May 02

Today's excursion would be a 300-step climb to the top of the Shibaozhai temple and back... all before breakfast.

Dawn over Shibaozhai

The hill upon which the temple is built is seen from the presidential suite aboard the President 4. In the distance (to the right of the picture) is the new town; its old counterpart has recently been razed, and only a few merchants' tents remain.

Running the Gauntlet

The only useful remains of the old town is this patchwork path along which various merchants -- some displaced farmers trying their luck selling wares -- vie for tourists' yuan.

At the Gate

We've created quite a stir for these booth keepers; we're one of the last ships through the area. No more tourist vessels will ply the waters until -- possibly -- September. By then, the water will have risen several dozen meters.

Below 175 Meters

This view from just inside the gates is several meters below the 175-meter mark, but it seems that it won't be under water. I'm told that a barrier wall will be built just outside, and visiting boats will dock, allowing tourists to descend steps to reach the front gate and the grounds.

At the Foot of the Pagoda

Pilgrims to this temple used to have to climb up the sheer face of this cliff with little more than a chain to help them. A local carpenter commissioned the wooden pagoda to be built to assist them in their ascent. It consists of nine levels to reach the top ("heaven",) plus two more levels to reach "super heaven."

Not a Nail to be Found

The original pagoda was built entirely by using wood joinery; no nails of any sort were used. It was designed to lean against the stone, which bears most of the weight and provides much of the structural integrity. Windows on the remaining three sides afford a view of the surrounding countryside.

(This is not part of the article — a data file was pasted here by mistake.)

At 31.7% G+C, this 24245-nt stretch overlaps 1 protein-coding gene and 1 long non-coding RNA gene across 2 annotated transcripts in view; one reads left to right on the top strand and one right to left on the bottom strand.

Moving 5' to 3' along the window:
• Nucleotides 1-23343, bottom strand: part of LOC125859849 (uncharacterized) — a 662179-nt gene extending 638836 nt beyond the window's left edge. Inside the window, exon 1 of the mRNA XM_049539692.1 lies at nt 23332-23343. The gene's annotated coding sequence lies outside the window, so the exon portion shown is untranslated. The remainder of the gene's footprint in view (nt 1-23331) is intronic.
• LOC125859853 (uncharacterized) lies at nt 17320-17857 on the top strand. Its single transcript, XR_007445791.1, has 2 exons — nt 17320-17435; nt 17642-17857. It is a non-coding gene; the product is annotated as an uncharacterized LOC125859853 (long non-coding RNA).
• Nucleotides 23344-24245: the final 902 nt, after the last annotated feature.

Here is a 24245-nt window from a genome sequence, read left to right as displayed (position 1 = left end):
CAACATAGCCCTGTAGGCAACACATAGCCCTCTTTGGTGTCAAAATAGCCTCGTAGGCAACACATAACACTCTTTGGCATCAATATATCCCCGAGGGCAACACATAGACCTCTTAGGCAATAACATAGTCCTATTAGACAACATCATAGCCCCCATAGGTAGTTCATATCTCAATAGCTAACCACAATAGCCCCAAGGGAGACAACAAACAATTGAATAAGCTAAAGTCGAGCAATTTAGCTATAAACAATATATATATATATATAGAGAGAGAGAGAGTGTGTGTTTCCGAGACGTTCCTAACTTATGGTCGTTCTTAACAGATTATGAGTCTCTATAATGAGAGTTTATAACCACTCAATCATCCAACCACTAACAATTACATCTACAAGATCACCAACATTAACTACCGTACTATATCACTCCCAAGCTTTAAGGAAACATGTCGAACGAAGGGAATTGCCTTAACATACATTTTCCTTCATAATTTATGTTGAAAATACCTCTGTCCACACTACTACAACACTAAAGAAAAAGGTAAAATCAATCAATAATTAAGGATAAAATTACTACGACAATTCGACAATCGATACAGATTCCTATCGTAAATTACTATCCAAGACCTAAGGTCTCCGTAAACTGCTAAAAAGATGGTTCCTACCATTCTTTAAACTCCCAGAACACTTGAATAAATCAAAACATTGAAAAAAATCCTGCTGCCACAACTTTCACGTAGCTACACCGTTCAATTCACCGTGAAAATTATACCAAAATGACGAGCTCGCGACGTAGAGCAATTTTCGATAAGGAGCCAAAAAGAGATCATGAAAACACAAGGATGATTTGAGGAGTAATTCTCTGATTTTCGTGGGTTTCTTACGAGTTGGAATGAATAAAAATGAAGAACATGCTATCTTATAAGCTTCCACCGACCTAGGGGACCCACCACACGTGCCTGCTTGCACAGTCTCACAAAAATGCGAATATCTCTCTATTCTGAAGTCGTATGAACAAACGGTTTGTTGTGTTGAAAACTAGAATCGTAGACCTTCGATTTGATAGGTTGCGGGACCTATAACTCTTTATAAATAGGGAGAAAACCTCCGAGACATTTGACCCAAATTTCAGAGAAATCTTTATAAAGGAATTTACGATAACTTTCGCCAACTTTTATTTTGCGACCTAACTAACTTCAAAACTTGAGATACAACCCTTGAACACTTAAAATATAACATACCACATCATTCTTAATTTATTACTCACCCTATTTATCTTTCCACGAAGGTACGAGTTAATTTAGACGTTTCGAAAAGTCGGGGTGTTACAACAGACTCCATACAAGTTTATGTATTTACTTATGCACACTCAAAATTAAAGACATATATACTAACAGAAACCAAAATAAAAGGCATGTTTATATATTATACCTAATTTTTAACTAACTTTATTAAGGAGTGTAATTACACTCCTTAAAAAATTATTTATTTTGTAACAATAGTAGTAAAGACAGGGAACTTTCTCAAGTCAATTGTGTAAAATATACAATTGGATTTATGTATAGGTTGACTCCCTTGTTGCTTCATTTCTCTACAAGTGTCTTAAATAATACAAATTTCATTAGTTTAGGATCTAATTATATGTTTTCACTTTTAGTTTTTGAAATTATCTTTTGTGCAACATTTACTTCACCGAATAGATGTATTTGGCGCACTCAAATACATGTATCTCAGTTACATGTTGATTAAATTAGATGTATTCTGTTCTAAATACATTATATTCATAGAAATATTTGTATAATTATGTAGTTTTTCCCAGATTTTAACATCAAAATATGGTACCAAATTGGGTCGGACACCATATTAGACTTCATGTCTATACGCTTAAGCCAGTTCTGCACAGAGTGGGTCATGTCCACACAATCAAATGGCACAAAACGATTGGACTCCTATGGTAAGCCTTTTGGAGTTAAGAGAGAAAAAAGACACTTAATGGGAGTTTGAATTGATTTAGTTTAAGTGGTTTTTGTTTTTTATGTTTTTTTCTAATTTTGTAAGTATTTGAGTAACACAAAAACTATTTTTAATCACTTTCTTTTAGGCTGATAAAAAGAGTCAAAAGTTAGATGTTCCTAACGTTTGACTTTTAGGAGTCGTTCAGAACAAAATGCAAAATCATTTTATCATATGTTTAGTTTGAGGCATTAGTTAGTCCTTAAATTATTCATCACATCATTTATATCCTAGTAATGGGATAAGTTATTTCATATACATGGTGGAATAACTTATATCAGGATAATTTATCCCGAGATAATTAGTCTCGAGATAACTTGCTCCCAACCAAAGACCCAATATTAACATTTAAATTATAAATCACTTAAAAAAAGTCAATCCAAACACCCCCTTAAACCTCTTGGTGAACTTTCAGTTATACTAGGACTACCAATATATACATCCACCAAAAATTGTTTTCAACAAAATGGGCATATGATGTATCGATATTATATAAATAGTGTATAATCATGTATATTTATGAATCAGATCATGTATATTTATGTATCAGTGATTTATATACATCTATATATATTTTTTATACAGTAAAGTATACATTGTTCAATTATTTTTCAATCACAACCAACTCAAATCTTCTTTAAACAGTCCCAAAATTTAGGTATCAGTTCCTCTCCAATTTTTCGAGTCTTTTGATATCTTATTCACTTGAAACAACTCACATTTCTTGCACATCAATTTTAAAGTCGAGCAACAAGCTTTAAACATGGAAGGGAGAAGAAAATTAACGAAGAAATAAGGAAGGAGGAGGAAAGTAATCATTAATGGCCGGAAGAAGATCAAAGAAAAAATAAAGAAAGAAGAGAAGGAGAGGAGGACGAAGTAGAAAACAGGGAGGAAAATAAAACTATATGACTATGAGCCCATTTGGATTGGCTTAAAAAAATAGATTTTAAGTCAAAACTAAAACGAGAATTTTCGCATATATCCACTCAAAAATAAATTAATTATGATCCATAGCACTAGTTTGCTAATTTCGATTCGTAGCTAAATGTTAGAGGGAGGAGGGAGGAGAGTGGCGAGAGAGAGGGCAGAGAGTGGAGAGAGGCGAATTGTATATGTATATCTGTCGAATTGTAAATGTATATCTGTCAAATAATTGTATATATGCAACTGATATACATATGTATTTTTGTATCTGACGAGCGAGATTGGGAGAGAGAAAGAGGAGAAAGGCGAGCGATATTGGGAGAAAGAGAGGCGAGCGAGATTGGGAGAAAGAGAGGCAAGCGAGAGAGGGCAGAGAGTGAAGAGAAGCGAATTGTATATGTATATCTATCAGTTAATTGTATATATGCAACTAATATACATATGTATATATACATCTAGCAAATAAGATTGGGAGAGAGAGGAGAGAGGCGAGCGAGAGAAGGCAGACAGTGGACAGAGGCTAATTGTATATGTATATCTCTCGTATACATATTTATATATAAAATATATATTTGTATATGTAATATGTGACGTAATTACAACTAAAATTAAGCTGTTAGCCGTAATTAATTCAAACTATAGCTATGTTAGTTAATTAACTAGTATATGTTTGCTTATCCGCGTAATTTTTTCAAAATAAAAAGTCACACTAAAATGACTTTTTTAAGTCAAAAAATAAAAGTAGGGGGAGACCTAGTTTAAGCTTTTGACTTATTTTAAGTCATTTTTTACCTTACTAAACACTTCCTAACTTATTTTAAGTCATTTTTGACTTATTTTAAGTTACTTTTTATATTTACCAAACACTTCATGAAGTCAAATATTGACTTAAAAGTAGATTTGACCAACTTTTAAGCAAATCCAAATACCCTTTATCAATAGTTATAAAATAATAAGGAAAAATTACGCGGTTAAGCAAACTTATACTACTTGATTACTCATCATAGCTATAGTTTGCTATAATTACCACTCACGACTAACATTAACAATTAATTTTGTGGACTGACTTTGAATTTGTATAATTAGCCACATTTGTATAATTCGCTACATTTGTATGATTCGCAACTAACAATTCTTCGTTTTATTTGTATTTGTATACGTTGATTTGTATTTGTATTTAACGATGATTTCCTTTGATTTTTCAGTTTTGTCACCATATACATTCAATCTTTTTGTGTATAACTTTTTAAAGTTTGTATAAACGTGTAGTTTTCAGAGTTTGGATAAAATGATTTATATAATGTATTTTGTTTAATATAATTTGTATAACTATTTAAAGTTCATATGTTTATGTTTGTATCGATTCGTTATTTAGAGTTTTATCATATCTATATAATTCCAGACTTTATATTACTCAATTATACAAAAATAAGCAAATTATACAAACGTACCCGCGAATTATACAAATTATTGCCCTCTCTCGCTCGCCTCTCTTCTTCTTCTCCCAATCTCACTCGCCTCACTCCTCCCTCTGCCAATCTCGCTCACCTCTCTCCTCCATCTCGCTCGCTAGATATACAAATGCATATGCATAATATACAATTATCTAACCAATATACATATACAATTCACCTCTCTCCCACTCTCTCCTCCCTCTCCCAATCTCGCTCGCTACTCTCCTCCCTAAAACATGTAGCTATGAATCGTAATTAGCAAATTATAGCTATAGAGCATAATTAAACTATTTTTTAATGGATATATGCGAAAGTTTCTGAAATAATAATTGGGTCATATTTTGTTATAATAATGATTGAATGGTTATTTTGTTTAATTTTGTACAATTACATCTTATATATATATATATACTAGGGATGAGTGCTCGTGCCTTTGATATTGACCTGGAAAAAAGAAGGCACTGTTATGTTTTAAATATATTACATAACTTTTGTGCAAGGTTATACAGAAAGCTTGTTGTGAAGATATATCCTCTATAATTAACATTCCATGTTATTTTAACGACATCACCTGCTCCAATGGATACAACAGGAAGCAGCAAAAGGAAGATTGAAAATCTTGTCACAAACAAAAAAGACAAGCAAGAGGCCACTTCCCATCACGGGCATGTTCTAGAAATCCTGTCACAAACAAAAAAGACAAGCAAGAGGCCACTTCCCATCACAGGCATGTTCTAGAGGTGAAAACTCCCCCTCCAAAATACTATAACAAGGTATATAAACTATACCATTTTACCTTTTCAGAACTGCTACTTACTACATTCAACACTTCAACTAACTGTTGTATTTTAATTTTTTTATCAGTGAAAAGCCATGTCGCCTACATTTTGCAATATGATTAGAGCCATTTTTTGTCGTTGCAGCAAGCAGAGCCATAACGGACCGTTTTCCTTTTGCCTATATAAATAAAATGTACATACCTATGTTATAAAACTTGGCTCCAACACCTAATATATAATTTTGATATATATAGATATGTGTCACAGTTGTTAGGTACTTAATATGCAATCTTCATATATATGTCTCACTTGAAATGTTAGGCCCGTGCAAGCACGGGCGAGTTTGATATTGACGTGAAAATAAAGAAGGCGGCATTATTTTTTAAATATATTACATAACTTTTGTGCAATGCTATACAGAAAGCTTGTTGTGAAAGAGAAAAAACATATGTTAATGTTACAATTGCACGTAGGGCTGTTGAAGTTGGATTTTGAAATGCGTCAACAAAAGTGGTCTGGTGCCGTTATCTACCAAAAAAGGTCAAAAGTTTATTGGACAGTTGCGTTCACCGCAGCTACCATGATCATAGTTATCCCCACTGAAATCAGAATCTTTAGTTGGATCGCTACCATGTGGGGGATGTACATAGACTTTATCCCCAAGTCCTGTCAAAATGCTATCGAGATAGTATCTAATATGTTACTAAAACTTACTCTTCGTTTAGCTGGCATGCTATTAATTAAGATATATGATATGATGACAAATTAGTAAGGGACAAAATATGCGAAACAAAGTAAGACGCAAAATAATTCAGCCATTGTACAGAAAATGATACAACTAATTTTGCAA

Looking Up from Heaven

From the ninth floor one may go directly to the temple, or further ascend the remaining two floors to super heaven

View from "Super Heaven"

This view shows the entrance to the temple compound.

Heaven and Earth

From the north end of the temple, you can look out upon the countryside -- rice paddies and vacant buildings to be demolished. In the distant haze you can make out the new town that replaces them.

Systematic Destruction

All the old buildings have to be removed (for numerous reasons: navigational hazards, removal of family tombs, recycling resources, etc.) and steady progress is being made. In July, this will be under water.

Water buffalo

Once under way again, we see a farmer leading his buffalo to the river's edge; they seem to relish the opportunity and race toward the shore.

On the Bridge

Our river guide takes us onto the bridge of the President 4.

Talented Crew

Not only is the staff of the President 4 extremely courteous and efficient, they're also remarkably talented. Every night they offer us a talent show where, among other things, they demonstrate dances from the various cultural minorities as well as clever sketches and performances.

Long-sleeve dance

Five beauties perform the long-sleeve dance; it's hard to believe they just learned this on the ship, but that's what I've been told.

Chef's Dance

The men get in the act, too. Here they do a chef-themed performance; yesterday they did a comical sketch about a master and two servants as good as any vaudeville act.